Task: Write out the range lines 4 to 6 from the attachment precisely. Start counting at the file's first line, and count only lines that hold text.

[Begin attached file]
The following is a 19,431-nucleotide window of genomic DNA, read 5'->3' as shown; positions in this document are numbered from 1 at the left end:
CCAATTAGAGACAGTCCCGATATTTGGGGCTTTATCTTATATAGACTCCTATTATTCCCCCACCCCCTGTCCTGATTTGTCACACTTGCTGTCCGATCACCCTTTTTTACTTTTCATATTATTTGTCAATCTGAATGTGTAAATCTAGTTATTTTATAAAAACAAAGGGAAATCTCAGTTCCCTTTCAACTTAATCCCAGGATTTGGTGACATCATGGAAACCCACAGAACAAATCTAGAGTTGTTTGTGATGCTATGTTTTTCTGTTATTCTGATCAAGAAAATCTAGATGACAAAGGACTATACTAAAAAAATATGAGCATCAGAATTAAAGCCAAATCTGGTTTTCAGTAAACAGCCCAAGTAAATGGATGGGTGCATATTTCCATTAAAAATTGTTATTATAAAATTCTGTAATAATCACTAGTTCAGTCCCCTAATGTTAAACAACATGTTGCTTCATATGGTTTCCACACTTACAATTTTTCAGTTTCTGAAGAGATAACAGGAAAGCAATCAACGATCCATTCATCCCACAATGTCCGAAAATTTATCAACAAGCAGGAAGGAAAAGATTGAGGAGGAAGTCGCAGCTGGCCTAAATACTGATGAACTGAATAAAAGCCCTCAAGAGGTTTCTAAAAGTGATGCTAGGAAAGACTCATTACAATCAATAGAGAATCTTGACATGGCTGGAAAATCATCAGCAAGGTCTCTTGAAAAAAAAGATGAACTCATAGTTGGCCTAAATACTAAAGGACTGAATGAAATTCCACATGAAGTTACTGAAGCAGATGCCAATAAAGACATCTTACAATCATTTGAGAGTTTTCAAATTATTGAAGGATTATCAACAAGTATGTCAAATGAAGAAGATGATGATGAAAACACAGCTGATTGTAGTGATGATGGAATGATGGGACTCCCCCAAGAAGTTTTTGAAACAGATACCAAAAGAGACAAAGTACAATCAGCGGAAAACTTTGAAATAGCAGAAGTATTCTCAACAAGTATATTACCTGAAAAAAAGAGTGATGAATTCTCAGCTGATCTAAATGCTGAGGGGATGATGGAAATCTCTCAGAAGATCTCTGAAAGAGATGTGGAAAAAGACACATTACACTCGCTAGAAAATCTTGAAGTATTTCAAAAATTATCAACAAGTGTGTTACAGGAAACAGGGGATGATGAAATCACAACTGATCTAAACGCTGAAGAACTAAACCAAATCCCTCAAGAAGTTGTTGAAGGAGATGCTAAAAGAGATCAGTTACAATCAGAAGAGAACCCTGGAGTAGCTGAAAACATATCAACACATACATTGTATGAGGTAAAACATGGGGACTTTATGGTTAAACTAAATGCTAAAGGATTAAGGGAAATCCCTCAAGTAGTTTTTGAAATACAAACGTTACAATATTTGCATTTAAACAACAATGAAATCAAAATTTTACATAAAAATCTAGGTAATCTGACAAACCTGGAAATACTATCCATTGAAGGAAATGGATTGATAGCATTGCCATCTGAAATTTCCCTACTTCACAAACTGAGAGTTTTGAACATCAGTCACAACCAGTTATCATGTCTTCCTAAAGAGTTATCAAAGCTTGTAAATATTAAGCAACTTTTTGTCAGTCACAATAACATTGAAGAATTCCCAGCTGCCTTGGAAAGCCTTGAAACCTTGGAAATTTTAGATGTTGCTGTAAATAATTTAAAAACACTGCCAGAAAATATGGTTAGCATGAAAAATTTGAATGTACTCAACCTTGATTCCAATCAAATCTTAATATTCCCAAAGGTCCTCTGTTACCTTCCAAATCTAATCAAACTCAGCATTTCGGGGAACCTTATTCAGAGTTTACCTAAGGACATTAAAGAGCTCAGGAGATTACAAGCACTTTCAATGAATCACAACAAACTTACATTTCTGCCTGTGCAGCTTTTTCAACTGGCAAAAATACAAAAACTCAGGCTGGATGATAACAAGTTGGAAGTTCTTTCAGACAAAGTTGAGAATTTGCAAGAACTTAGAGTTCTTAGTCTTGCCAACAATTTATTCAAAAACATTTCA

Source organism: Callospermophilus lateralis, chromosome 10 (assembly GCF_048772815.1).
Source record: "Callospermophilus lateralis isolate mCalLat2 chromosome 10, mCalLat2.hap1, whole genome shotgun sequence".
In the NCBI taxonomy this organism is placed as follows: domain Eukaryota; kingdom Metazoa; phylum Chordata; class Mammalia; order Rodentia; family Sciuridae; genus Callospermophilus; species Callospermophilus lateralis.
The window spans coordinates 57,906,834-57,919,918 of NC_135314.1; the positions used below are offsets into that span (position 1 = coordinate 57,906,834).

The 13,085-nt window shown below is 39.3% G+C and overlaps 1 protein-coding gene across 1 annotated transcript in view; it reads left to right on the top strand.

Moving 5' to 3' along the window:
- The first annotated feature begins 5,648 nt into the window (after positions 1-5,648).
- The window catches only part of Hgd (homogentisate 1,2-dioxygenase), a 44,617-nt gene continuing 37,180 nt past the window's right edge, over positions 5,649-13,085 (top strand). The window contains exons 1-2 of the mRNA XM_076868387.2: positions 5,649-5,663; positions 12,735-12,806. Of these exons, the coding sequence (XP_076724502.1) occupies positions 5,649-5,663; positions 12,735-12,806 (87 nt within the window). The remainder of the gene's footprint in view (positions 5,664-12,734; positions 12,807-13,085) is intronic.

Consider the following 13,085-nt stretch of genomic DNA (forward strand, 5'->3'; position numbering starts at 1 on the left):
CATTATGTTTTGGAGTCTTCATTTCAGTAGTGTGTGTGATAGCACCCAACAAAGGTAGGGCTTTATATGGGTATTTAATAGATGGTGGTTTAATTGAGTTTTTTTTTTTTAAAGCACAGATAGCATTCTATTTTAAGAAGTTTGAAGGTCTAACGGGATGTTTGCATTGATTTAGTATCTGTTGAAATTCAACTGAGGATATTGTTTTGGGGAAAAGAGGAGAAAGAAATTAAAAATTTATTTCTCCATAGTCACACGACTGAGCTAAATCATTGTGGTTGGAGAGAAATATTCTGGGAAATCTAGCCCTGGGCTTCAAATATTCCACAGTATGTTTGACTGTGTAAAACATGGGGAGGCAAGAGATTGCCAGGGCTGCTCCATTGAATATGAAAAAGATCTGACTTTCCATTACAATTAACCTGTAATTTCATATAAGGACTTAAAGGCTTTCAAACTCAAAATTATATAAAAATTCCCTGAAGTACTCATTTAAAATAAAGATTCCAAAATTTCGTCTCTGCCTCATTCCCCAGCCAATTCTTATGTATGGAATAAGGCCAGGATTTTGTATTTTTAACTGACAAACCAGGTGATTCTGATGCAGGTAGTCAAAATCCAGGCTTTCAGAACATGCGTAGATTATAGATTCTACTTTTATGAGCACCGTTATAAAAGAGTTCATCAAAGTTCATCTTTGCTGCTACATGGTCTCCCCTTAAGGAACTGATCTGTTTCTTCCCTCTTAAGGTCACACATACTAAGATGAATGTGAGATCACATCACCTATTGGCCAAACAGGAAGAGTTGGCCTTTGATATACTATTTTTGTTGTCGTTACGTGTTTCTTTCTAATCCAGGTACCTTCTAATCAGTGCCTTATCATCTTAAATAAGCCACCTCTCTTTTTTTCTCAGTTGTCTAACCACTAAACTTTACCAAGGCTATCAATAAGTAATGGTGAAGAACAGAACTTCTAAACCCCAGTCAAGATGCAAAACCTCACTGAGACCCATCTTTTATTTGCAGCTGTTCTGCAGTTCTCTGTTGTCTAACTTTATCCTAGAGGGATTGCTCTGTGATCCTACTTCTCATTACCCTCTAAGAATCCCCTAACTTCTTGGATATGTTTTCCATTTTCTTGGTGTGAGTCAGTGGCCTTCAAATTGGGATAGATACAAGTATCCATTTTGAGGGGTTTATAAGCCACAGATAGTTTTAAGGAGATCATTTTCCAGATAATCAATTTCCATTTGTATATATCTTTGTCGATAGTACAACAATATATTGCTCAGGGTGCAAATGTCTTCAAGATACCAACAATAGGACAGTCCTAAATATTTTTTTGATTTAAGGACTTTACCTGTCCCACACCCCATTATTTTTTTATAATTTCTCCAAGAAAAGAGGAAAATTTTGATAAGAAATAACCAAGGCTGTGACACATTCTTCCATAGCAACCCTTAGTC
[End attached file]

Source record: "Callospermophilus lateralis isolate mCalLat2 chromosome 10, mCalLat2.hap1, whole genome shotgun sequence".
In the NCBI taxonomy this organism is placed as follows: domain Eukaryota; kingdom Metazoa; phylum Chordata; class Mammalia; order Rodentia; family Sciuridae; genus Callospermophilus; species Callospermophilus lateralis.
The window spans coordinates 57,906,834-57,919,918 of NC_135314.1; the positions used below are offsets into that span (position 1 = coordinate 57,906,834).